Tag Archives: caregivers

RAND study: More LTSS for Alzheimer’s patients, caregivers needed

Liz Seegert

About Liz Seegert

Liz Seegert (@lseegert), is AHCJ’s topic editor on aging. Her work has appeared in NextAvenue.com, Journal of Active Aging, Cancer Today, Kaiser Health News, the Connecticut Health I-Team and other outlets. She is a senior fellow at the Center for Health Policy and Media Engagement at George Washington University and co-produces the HealthCetera podcast.

Caregiver

Image by Enrique Bosquet via flickr.

A new study from the RAND Corporation calls on policymakers to improve long-term services and supports (LTSS) for the growing number of people diagnosed with Alzheimer’s and other dementias and their caregivers. The report focuses on policy options at the intersection of dementia and LTSS.

An estimated 15 percent of Americans over age 70 suffer from dementia, but the number of seniors with Alzheimer’s disease is projected to triple by 2050, affecting as many as 14 million in the United States. This will place an unsustainable demand on dementia-related long-term services and supports, according to the report.

The estimated annual costs of dementia care are between $159 billion and $215 billion, which could more than double by 2040 if the age-specific prevalence rate of the disease remains constant as the nation’s population grows older. U.S. policymakers have made funding for clinical responses to dementia a priority. Continue reading

Clock is ticking for commission charged with addressing comprehensive long-term care

Liz Seegert

About Liz Seegert

Liz Seegert (@lseegert), is AHCJ’s topic editor on aging. Her work has appeared in NextAvenue.com, Journal of Active Aging, Cancer Today, Kaiser Health News, the Connecticut Health I-Team and other outlets. She is a senior fellow at the Center for Health Policy and Media Engagement at George Washington University and co-produces the HealthCetera podcast.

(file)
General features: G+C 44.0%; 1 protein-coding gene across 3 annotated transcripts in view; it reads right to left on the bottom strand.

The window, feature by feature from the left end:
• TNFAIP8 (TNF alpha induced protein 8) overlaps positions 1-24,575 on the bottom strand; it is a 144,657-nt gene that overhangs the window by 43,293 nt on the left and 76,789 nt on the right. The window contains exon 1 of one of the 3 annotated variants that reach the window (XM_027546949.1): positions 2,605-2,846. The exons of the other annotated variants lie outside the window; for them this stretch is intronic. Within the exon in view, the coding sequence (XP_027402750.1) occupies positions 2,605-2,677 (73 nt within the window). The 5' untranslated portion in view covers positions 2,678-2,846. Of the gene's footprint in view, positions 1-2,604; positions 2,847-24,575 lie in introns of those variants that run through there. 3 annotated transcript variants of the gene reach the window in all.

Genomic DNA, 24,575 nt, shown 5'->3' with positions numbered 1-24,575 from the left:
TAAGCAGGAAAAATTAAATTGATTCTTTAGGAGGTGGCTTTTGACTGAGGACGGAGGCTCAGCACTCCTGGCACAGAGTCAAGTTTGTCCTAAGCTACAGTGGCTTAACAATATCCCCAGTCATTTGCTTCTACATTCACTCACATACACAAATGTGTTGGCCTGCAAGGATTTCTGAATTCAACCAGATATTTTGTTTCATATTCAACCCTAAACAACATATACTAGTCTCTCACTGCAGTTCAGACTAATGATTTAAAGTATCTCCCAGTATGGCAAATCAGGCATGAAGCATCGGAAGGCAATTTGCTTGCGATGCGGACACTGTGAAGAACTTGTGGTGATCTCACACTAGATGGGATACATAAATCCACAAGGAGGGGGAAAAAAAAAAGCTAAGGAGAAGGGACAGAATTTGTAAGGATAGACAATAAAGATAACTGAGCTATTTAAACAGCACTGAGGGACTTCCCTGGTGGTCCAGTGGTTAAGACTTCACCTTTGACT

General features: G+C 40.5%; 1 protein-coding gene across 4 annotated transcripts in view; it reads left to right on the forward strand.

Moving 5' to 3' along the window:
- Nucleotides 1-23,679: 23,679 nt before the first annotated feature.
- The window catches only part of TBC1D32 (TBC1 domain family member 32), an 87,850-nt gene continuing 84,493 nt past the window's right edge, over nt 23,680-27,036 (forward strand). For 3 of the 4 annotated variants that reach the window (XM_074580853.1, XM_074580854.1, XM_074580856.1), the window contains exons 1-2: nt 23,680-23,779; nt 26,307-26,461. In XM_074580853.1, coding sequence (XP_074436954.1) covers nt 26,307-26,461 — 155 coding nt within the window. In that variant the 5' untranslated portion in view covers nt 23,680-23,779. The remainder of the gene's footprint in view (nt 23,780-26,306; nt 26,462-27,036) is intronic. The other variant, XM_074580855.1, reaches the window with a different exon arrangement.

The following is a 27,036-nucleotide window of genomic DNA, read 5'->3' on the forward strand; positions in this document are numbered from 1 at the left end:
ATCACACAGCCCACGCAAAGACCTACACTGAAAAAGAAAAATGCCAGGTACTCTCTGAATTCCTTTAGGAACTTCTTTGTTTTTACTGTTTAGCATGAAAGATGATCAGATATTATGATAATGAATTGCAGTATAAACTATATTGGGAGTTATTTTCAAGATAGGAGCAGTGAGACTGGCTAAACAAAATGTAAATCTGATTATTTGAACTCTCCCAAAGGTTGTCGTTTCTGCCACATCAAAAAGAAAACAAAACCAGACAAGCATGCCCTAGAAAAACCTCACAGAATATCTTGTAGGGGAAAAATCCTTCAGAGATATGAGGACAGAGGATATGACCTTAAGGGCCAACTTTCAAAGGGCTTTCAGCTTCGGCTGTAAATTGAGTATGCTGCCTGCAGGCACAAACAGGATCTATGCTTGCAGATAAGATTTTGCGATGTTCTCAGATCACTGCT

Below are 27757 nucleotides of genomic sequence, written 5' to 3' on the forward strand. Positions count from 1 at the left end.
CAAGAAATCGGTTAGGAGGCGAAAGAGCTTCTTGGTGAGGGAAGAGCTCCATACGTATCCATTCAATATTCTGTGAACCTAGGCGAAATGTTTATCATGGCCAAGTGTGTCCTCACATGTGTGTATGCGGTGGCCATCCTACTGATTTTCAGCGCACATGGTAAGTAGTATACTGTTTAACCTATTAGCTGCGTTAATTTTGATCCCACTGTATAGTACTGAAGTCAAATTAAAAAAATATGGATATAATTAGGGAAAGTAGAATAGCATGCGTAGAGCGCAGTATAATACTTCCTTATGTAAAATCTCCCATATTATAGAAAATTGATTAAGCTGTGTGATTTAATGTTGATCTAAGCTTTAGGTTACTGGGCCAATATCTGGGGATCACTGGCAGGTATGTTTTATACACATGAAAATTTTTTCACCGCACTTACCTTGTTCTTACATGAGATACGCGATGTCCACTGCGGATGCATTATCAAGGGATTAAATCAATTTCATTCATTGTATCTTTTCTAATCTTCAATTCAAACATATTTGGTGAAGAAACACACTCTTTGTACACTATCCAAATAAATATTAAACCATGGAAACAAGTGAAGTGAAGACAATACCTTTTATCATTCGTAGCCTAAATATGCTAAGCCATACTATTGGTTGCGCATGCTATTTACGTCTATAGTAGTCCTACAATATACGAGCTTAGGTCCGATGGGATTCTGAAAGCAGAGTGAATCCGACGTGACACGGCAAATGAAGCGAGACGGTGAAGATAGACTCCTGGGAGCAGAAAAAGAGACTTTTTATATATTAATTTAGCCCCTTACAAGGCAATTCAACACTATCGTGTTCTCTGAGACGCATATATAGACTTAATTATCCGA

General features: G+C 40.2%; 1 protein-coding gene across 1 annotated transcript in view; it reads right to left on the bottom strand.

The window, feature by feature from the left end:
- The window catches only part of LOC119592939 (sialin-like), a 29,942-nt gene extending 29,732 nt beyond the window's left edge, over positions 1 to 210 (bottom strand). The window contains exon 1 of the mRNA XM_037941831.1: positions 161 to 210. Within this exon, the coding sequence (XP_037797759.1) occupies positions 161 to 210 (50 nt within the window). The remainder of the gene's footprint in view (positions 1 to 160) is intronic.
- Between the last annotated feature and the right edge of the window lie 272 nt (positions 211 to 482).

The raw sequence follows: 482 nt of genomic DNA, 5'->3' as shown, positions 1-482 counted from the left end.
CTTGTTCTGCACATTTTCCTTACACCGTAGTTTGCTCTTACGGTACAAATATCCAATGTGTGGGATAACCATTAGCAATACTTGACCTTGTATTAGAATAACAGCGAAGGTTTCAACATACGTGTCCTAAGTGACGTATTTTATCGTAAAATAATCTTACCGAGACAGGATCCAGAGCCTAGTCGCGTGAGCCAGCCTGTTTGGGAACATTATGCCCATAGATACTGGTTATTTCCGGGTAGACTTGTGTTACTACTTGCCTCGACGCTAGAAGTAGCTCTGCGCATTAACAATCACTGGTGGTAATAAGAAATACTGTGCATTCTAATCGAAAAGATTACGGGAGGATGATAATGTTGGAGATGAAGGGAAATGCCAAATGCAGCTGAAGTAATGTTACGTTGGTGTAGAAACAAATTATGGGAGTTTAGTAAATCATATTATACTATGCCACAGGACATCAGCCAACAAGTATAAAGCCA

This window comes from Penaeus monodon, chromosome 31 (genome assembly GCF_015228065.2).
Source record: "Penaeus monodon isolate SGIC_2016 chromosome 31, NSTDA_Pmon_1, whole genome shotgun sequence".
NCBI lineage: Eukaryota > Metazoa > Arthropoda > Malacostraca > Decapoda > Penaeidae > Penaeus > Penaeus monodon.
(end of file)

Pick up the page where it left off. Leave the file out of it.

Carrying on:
Caregiver

Image by Enrique Bosquet via flickr.

Providing care and support for older adults is expensive, drains time and energy of family caregivers, and can make family lives chaotic. The repeal of the CLASS Act leaves the United States with no national long term care services and support plan for the millions of older adults who need it now, and the millions more who will need it in the next 20 to 30 years. 

As part of last year’s “fiscal cliff” bill, Congress established a Commission on Long-Term Care to investigate options and make recommendations on how our nation can address this growing challenge. The 15-member panel is working under tight deadlines to propose solutions that offer cost-effective health and social services to seniors, and support their caregivers, who are frequently caught between raising their own families, work and caring for aging relatives.

Lynn Feinberg, senior strategic policy adviser for AARP’s Public Policy Institute, testified before the commission on the urgent need for family caregiver supports. “What I was struck with the most at this most recent hearing, was virtually everyone who testified spoke about the importance of family support in long term services and support,” she said. “Everyone was recognizing this was not just an aging issue, or not just a woman’s issue, but it’s a family issue that really touches everyone and increasingly affects more people and will affect most everyone in the future.” Continue reading

CLASS Act is gone but long-term care problem remains

Joanne Kenen

About Joanne Kenen

Joanne Kenen, (@JoanneKenen) the health editor at Politico, is AHCJ’s topic leader on health reform and curates related material at healthjournalism.org. She welcomes questions and suggestions on health reform resources and tip sheets at joanne@healthjournalism.org. Follow her on Facebook.

The ill-fated CLASS Act is gone.

What’s not gone is the problem of how to provide long-term care to the millions of disabled and/or elderly people who need it – numbers that will only grow as the baby boomers age.

What, if anything, does the Affordable Care Act do to address the problem?

What questions do you have about health reform and how to cover it?